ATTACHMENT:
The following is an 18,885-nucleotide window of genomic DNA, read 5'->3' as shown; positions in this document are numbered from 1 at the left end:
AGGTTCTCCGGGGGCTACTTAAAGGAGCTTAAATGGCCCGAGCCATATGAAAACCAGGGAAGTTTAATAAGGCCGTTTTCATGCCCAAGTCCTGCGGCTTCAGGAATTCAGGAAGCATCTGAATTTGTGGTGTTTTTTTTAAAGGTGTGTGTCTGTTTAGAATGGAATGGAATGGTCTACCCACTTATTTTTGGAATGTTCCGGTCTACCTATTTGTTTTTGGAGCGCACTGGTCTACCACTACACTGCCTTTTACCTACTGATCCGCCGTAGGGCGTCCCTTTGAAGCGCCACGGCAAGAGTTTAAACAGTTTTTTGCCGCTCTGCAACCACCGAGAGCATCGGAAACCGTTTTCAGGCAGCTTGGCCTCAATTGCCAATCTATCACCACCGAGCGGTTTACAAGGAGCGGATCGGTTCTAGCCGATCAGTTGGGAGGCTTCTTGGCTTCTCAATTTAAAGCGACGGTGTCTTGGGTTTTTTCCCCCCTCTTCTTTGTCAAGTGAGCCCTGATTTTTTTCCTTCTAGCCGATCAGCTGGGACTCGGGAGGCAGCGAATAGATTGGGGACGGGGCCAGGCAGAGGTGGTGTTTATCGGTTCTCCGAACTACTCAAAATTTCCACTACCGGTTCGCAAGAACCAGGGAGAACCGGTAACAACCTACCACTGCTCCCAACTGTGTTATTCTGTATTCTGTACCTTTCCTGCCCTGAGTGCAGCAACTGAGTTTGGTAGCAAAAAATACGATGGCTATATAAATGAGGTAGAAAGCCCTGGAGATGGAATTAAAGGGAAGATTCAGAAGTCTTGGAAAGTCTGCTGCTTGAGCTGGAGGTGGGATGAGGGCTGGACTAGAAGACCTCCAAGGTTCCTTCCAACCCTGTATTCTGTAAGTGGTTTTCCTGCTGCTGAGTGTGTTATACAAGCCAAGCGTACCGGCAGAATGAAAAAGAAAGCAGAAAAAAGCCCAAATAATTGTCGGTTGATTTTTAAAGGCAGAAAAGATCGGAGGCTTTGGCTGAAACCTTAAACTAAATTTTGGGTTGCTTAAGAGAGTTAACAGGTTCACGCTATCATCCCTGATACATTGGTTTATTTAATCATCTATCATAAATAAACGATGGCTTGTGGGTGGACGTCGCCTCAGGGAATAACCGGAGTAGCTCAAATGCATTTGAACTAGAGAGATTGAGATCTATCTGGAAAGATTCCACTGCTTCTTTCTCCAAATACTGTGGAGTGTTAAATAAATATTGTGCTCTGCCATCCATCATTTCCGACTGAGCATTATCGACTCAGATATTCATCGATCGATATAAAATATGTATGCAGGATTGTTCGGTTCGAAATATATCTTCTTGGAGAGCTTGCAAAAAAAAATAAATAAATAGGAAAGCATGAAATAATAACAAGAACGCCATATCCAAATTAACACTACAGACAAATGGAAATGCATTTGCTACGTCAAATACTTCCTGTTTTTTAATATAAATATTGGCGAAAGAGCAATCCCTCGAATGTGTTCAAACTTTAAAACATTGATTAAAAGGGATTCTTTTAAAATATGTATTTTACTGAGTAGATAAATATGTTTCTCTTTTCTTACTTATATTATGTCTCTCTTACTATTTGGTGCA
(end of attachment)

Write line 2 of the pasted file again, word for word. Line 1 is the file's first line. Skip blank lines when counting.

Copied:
AGGTTCTCCGGGGGCTACTTAAAGGAGCTTAAATGGCCCGAGCCATATGAAAACCAGGGAAGTTTAATAAGGCCGTTTTCATGCCCAAGTCCTGCGGCTTCAGGAATTCAGGAAGCATCTGAATTTGTGGTGTTTTTTTTAAAGGTGTGTGTCTGTTTAGAATGGAATGGAATGGTCTACCCACTTATTTTTGGAATGTTCCGGTCTACCTATTTGTTTTTGGAGCGCACTGGTCTACCACTACACTGCCTTTTACCTACTGATCCGCCGTAGGGCGTCCCTTTGAAGCGCCACGGCAAGAGTTTAAACAGTTTTTTGCCGCTCTGCAACCACCGAGAGCATCGGAAACCGTTTTCAGGCAGCTTGGCCTCAATTGCCAATCTATCACCACCGAGCGGTTTACAAGGAGCGGATCGGTTCTAGCCGATCAGTTGGGAGGCTTCTTGGCTTCTCAATTTAAAGCGACGGTGTCTTGGGTTTTTTCCCCCCTCTTCTTTGTCAAGTGAGCCCTGATTTTTTTCCTTCTAGCCGATCAGCTGGGACTCGGGAGGCAGCGAATAGATTGGGGACGGGGCCAGGCAGAGGTGGTGTTTATCGGTTCTCCGAACTACTCAAAATTTCCACTACCGGTTCGCAAGAACCAGGGAGAACCGGTAACAACCTACCACTGCTCCCAACTGTGTTATTCTGTATTCTGTACCTTTCCTGCCCTGAGTGCAGCAACTGAGTTTGGTAGCAAAAAATACGATGGCTATATAAATGAGGTAGAAAGCCCTGGAGATGGAATTAAAGGGAAGATTCAGAAGTCTTGGAAAGTCTGCTGCTTGAGCTGGAGGTGGGATGAGGGCTGGACTAGAAGACCTCCAAGGTTCCTTCCAACCCTGTATTCTGTAAGTGGTTTTCCTGCTGCTGAGTGTGTTATACAAGCCAAGCGTACCGGCAGAATGAAAAAGAAAGCAGAAAAAAGCCCAAATAATTGTCGGTTGATTTTTAAAGGCAGAAAAGATCGGAGGCTTTGGCTGAAACCTTAAACTAAATTTTGGGTTGCTTAAGAGAGTTAACAGGTTCACGCTATCATCCCTGATACATTGGTTTATTTAATCATCTATCATAAATAAACGATGGCTTGTGGGTGGACGTCGCCTCAGGGAATAACCGGAGTAGCTCAAATGCATTTGAACTAGAGAGATTGAGATCTATCTGGAAAGATTCCACTGCTTCTTTCTCCAAATACTGTGGAGTGTTAAATAAATATTGTGCTCTGCCATCCATCATTTCCGACTGAGCATTATCGACTCAGATATTCATCGATCGATATAAAATATGTATGCAGGATTGTTCGGTTCGAAATATATCTTCTTGGAGAGCTTGCAAAAAAAAATAAATAAATAGGAAAGCATGAAATAATAACAAGAACGCCATATCCAAATTAACACTACAGACAAATGGAAATGCATTTGCTACGTCAAATACTTCCTGTTTTTTAATATAAATATTGGCGAAAGAGCAATCCCTCGAATGTGTTCAAACTTTAAAACATTGATTAAAAGGGATTCTTTTAAAATATGTATTTTACTGAGTAGATAAATATGTTTCTCTTTTCTTACTTATATTATGTCTCTCTTACTATTTGGTGCA